|Young farmers are selecting seeds in the Modern Agriculture Park in Langxia Town, Jinshan District. The park is a model base for a wide range of Jinshan-grown fruits and vegetables. (Photo source: Shanghai Daily)|
A new project “incubates” would-be farmers and teaches them to grow unusual, heirloom and miniature veggies for high-end clients. Tan Weiyun reports.
Watermelon as small as a thumb, purple rapeseed, black potatoes and haricot beans more than 30cm long are among proud farmer Gao Ming’s “weird fruits and vegetables.”
And they are making him rich.
“See, the giant haricot bean even bigger than cucumbers,” says the 40-year-old farmer entrepreneur of his experiment in growing big beans and unusual varieties of produce for high-end customers.
Gao is one of a growing number of new farmer entrepreneurs who are cultivating miniature, rare and “new, fine-provenance” vegetables. The project is underway in Langxia Town of Jinshan District. Some are heirloom vegetables.
But prospective farmers, mostly university graduates, are also being cultivated. The Jinshan project of incubating agricultural entrepreneurs has been named one of Shanghai’s top 10 young entrepreneur projects, and the only one in agriculture.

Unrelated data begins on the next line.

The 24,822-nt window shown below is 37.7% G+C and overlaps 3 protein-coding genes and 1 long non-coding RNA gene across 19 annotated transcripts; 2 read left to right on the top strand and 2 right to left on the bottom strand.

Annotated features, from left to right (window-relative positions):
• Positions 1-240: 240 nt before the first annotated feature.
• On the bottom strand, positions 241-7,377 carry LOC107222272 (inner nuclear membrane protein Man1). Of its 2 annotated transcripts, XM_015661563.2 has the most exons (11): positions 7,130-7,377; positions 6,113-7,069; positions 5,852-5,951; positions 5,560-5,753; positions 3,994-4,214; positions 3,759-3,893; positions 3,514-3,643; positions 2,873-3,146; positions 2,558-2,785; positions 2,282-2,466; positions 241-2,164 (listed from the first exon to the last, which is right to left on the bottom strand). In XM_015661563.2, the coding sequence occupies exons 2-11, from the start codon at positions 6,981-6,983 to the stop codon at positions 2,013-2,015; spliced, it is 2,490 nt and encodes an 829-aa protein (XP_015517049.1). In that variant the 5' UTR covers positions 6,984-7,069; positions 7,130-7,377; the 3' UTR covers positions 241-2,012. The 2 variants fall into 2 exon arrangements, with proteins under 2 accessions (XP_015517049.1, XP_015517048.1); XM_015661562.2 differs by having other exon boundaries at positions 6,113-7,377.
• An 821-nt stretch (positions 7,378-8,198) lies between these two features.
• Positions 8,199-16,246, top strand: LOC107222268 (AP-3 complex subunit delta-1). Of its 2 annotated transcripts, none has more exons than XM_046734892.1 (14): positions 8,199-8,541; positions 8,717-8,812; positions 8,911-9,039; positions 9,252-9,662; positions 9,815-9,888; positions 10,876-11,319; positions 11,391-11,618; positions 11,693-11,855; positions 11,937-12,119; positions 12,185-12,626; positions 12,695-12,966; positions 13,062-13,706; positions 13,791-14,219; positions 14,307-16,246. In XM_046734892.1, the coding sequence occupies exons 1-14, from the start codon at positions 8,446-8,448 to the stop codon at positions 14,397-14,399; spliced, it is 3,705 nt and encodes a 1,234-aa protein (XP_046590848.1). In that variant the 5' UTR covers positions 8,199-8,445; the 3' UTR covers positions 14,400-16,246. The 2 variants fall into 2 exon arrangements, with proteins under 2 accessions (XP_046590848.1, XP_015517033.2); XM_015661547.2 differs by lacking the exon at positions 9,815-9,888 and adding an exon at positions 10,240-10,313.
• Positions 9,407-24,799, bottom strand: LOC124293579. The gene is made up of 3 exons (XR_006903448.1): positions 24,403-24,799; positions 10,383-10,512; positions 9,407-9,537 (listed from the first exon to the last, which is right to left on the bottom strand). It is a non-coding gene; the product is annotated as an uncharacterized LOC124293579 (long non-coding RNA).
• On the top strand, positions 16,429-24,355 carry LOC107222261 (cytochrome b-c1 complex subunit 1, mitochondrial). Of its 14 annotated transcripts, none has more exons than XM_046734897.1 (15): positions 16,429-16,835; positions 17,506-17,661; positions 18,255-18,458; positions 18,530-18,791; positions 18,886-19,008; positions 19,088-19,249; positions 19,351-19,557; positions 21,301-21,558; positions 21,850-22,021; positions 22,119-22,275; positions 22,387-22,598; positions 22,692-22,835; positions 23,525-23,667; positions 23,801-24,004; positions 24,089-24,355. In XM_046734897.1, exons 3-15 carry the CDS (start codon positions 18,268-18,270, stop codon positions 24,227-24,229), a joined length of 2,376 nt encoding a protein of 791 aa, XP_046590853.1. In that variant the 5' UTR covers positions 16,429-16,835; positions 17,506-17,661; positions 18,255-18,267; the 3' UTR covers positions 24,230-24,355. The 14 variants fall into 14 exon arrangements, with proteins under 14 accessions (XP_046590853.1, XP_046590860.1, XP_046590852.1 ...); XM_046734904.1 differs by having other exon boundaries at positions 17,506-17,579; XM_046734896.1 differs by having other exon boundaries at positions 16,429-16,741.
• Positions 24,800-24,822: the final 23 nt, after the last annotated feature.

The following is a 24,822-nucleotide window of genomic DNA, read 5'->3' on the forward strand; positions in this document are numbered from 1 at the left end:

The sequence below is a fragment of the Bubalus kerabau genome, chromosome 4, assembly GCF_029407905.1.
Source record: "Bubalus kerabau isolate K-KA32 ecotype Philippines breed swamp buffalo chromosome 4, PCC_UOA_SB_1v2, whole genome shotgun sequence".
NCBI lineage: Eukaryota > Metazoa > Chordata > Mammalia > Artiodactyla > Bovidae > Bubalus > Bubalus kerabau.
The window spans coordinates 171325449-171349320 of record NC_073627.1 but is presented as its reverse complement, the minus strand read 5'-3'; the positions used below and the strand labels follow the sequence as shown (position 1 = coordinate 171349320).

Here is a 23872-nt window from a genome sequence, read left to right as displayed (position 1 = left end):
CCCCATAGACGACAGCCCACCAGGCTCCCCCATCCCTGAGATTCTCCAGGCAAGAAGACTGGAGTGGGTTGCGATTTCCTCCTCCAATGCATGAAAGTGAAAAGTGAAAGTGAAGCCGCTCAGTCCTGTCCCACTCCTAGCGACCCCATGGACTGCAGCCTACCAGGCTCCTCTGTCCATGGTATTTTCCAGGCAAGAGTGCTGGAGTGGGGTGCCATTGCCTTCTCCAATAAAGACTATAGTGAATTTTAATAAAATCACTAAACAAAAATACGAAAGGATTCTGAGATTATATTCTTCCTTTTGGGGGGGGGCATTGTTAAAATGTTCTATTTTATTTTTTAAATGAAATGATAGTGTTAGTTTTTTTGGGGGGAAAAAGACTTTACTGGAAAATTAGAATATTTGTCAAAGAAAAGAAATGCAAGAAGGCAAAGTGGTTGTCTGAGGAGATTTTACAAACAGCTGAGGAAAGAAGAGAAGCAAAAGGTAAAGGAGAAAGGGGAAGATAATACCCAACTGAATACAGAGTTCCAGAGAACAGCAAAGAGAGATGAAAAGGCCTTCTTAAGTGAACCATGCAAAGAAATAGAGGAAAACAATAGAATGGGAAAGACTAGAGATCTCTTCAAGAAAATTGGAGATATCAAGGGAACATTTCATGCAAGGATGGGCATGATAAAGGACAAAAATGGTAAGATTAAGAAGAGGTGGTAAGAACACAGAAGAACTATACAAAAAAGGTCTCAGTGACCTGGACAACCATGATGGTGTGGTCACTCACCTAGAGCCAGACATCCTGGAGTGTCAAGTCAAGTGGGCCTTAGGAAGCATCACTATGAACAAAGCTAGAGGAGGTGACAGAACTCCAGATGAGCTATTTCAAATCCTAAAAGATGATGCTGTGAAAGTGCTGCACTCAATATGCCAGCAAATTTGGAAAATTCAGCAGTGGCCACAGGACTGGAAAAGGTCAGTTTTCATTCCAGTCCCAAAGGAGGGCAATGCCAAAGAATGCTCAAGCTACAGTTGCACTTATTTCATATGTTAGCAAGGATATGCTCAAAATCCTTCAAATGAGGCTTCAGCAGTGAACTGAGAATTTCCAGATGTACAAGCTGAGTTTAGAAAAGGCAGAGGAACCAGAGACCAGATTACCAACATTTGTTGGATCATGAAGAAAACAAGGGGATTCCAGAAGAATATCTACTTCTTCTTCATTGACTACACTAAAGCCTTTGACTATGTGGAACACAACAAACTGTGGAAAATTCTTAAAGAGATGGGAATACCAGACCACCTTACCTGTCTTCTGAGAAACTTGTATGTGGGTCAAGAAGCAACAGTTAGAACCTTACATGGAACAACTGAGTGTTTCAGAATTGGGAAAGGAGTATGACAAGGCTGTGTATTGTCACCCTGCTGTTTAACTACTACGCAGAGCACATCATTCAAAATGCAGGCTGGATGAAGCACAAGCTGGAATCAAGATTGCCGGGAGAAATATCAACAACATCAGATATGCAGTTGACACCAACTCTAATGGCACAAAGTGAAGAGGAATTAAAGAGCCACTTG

Around 90 types of vegetables are grown commercially every year. Gao himself also grows 100 varieties experimentally.
Sustainable farming methods are used and the main customers are high-end hotels and restaurants.
Farmers invite hotel chefs and restaurant owners to visit, see and taste the produce and try different cooking methods. Based on feedback, more of the chosen crops will be planted.
The vegetables, many with traditional medical functions, include red lotus, black yams, fruity white gourd, white cucumber and a range of tomatoes.
In 2005, Gao retreated from the high-profit construction industry and moved to suburban Jinshan District to become a farmer. He traded his suits and leather shoes for work clothes and boots and rolled up his sleeves.
“I saw the opportunity in agriculture,” Gao says. “Today it’s clearly a wise decision.”
In recent years, Jinshan has been attracting young people to farming. Since 2005, family-style farms and associations of farmers have developed; small plots have been consolidated and rented out to big farms.
Gao was a pioneer.
“I’m now a farmer, but not an ordinary one,” he says. “What I’m doing is raising healthy foods in an environmentally friendly way.”
His 100-mu (6.67-hectare) Gaolaozhuang (Gao’s Village) has developed new types of fruits, vegetables and medicinal herbs, including fruity white gourd, black yams, and white cucumbers.